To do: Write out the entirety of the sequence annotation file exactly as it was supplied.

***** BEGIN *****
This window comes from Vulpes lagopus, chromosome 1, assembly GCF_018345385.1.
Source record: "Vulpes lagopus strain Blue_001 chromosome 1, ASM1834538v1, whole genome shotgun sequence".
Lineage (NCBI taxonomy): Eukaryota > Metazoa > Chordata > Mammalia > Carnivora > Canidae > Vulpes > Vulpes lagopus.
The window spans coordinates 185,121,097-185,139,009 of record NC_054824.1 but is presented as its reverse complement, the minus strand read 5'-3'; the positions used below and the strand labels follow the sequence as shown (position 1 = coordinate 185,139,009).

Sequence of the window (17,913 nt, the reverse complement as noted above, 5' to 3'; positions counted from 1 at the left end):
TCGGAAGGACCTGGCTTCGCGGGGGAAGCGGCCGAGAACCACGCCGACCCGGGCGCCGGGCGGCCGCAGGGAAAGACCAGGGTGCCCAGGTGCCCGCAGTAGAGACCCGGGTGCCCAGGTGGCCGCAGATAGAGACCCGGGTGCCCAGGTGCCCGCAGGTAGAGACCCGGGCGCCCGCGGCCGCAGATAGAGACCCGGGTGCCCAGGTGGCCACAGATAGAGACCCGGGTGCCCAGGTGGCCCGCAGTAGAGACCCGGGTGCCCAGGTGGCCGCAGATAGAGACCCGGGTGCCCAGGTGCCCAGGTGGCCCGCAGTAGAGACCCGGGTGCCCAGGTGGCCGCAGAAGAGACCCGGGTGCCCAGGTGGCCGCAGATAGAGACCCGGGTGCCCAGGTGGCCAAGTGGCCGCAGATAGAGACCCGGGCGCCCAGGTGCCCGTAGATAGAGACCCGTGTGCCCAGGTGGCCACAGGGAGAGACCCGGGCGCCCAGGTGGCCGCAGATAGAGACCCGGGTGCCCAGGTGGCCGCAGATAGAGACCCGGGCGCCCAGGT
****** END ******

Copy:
This window comes from Vulpes lagopus, chromosome 1, assembly GCF_018345385.1.
Source record: "Vulpes lagopus strain Blue_001 chromosome 1, ASM1834538v1, whole genome shotgun sequence".
Lineage (NCBI taxonomy): Eukaryota > Metazoa > Chordata > Mammalia > Carnivora > Canidae > Vulpes > Vulpes lagopus.
The window spans coordinates 185,121,097-185,139,009 of record NC_054824.1 but is presented as its reverse complement, the minus strand read 5'-3'; the positions used below and the strand labels follow the sequence as shown (position 1 = coordinate 185,139,009).

Sequence of the window (17,913 nt, the reverse complement as noted above, 5' to 3'; positions counted from 1 at the left end):
TCGGAAGGACCTGGCTTCGCGGGGGAAGCGGCCGAGAACCACGCCGACCCGGGCGCCGGGCGGCCGCAGGGAAAGACCAGGGTGCCCAGGTGCCCGCAGTAGAGACCCGGGTGCCCAGGTGGCCGCAGATAGAGACCCGGGTGCCCAGGTGCCCGCAGGTAGAGACCCGGGCGCCCGCGGCCGCAGATAGAGACCCGGGTGCCCAGGTGGCCACAGATAGAGACCCGGGTGCCCAGGTGGCCCGCAGTAGAGACCCGGGTGCCCAGGTGGCCGCAGATAGAGACCCGGGTGCCCAGGTGCCCAGGTGGCCCGCAGTAGAGACCCGGGTGCCCAGGTGGCCGCAGAAGAGACCCGGGTGCCCAGGTGGCCGCAGATAGAGACCCGGGTGCCCAGGTGGCCAAGTGGCCGCAGATAGAGACCCGGGCGCCCAGGTGCCCGTAGATAGAGACCCGTGTGCCCAGGTGGCCACAGGGAGAGACCCGGGCGCCCAGGTGGCCGCAGATAGAGACCCGGGTGCCCAGGTGGCCGCAGATAGAGACCCGGGCGCCCAGGT